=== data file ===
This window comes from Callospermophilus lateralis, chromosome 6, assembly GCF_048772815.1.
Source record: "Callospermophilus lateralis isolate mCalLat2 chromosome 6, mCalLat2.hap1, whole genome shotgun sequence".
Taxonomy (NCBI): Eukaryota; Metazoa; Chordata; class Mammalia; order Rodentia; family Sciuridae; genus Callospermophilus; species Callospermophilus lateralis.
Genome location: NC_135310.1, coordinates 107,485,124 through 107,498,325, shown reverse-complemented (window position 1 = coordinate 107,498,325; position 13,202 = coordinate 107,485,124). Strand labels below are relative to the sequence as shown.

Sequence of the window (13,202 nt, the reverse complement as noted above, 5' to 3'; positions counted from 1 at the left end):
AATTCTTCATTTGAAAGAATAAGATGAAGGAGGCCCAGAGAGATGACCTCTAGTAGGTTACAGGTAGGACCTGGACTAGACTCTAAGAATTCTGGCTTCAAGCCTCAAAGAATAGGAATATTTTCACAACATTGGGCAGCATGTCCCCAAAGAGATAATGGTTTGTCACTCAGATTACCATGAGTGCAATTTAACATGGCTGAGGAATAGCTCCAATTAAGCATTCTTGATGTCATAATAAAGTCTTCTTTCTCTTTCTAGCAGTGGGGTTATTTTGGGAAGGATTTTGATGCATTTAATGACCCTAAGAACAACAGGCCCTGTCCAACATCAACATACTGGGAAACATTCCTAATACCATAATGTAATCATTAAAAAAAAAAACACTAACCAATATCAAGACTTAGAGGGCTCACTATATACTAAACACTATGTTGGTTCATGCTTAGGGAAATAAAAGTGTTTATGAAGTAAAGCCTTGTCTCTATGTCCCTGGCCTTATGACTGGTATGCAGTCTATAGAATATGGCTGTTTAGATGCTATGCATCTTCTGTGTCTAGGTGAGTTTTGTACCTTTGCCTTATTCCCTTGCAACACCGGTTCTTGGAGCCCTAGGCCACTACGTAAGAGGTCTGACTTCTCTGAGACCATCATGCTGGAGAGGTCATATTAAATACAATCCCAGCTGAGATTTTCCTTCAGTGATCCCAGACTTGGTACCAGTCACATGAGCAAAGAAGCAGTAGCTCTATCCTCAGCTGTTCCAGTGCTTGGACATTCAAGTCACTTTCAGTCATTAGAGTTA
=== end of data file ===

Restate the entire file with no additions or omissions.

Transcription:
This window comes from Callospermophilus lateralis, chromosome 6, assembly GCF_048772815.1.
Source record: "Callospermophilus lateralis isolate mCalLat2 chromosome 6, mCalLat2.hap1, whole genome shotgun sequence".
Taxonomy (NCBI): Eukaryota; Metazoa; Chordata; class Mammalia; order Rodentia; family Sciuridae; genus Callospermophilus; species Callospermophilus lateralis.
Genome location: NC_135310.1, coordinates 107,485,124 through 107,498,325, shown reverse-complemented (window position 1 = coordinate 107,498,325; position 13,202 = coordinate 107,485,124). Strand labels below are relative to the sequence as shown.

Sequence of the window (13,202 nt, the reverse complement as noted above, 5' to 3'; positions counted from 1 at the left end):
AATTCTTCATTTGAAAGAATAAGATGAAGGAGGCCCAGAGAGATGACCTCTAGTAGGTTACAGGTAGGACCTGGACTAGACTCTAAGAATTCTGGCTTCAAGCCTCAAAGAATAGGAATATTTTCACAACATTGGGCAGCATGTCCCCAAAGAGATAATGGTTTGTCACTCAGATTACCATGAGTGCAATTTAACATGGCTGAGGAATAGCTCCAATTAAGCATTCTTGATGTCATAATAAAGTCTTCTTTCTCTTTCTAGCAGTGGGGTTATTTTGGGAAGGATTTTGATGCATTTAATGACCCTAAGAACAACAGGCCCTGTCCAACATCAACATACTGGGAAACATTCCTAATACCATAATGTAATCATTAAAAAAAAAAACACTAACCAATATCAAGACTTAGAGGGCTCACTATATACTAAACACTATGTTGGTTCATGCTTAGGGAAATAAAAGTGTTTATGAAGTAAAGCCTTGTCTCTATGTCCCTGGCCTTATGACTGGTATGCAGTCTATAGAATATGGCTGTTTAGATGCTATGCATCTTCTGTGTCTAGGTGAGTTTTGTACCTTTGCCTTATTCCCTTGCAACACCGGTTCTTGGAGCCCTAGGCCACTACGTAAGAGGTCTGACTTCTCTGAGACCATCATGCTGGAGAGGTCATATTAAATACAATCCCAGCTGAGATTTTCCTTCAGTGATCCCAGACTTGGTACCAGTCACATGAGCAAAGAAGCAGTAGCTCTATCCTCAGCTGTTCCAGTGCTTGGACATTCAAGTCACTTTCAGTCATTAGAGTTA